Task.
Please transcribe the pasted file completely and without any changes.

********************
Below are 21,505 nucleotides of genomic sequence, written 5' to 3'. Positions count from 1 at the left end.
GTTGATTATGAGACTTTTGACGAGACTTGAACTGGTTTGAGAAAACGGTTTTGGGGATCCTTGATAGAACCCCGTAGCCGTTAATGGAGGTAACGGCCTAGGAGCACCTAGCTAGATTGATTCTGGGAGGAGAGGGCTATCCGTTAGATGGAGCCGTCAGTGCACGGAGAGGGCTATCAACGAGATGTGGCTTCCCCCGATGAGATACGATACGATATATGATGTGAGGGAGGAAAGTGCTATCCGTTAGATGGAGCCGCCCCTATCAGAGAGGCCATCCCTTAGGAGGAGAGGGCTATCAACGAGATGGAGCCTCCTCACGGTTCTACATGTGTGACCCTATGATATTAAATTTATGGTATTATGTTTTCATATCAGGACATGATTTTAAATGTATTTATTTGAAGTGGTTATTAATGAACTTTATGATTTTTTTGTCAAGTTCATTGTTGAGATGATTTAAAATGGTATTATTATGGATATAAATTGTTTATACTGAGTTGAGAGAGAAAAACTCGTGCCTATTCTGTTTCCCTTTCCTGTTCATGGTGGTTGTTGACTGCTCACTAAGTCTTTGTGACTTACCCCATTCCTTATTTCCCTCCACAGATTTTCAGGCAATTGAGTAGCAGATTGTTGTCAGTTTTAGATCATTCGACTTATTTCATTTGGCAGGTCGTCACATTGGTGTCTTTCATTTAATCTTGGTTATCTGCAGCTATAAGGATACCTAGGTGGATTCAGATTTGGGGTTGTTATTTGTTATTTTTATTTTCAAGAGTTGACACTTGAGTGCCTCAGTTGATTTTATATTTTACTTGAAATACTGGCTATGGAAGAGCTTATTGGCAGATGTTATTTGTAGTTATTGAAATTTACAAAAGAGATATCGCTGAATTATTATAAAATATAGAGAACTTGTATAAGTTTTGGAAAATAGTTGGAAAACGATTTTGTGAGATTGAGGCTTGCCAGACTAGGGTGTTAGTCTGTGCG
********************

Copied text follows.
Below are 21,505 nucleotides of genomic sequence, written 5' to 3'. Positions count from 1 at the left end.
GTTGATTATGAGACTTTTGACGAGACTTGAACTGGTTTGAGAAAACGGTTTTGGGGATCCTTGATAGAACCCCGTAGCCGTTAATGGAGGTAACGGCCTAGGAGCACCTAGCTAGATTGATTCTGGGAGGAGAGGGCTATCCGTTAGATGGAGCCGTCAGTGCACGGAGAGGGCTATCAACGAGATGTGGCTTCCCCCGATGAGATACGATACGATATATGATGTGAGGGAGGAAAGTGCTATCCGTTAGATGGAGCCGCCCCTATCAGAGAGGCCATCCCTTAGGAGGAGAGGGCTATCAACGAGATGGAGCCTCCTCACGGTTCTACATGTGTGACCCTATGATATTAAATTTATGGTATTATGTTTTCATATCAGGACATGATTTTAAATGTATTTATTTGAAGTGGTTATTAATGAACTTTATGATTTTTTTGTCAAGTTCATTGTTGAGATGATTTAAAATGGTATTATTATGGATATAAATTGTTTATACTGAGTTGAGAGAGAAAAACTCGTGCCTATTCTGTTTCCCTTTCCTGTTCATGGTGGTTGTTGACTGCTCACTAAGTCTTTGTGACTTACCCCATTCCTTATTTCCCTCCACAGATTTTCAGGCAATTGAGTAGCAGATTGTTGTCAGTTTTAGATCATTCGACTTATTTCATTTGGCAGGTCGTCACATTGGTGTCTTTCATTTAATCTTGGTTATCTGCAGCTATAAGGATACCTAGGTGGATTCAGATTTGGGGTTGTTATTTGTTATTTTTATTTTCAAGAGTTGACACTTGAGTGCCTCAGTTGATTTTATATTTTACTTGAAATACTGGCTATGGAAGAGCTTATTGGCAGATGTTATTTGTAGTTATTGAAATTTACAAAAGAGATATCGCTGAATTATTATAAAATATAGAGAACTTGTATAAGTTTTGGAAAATAGTTGGAAAACGATTTTGTGAGATTGAGGCTTGCCAGACTAGGGTGTTAGTCTGTGCG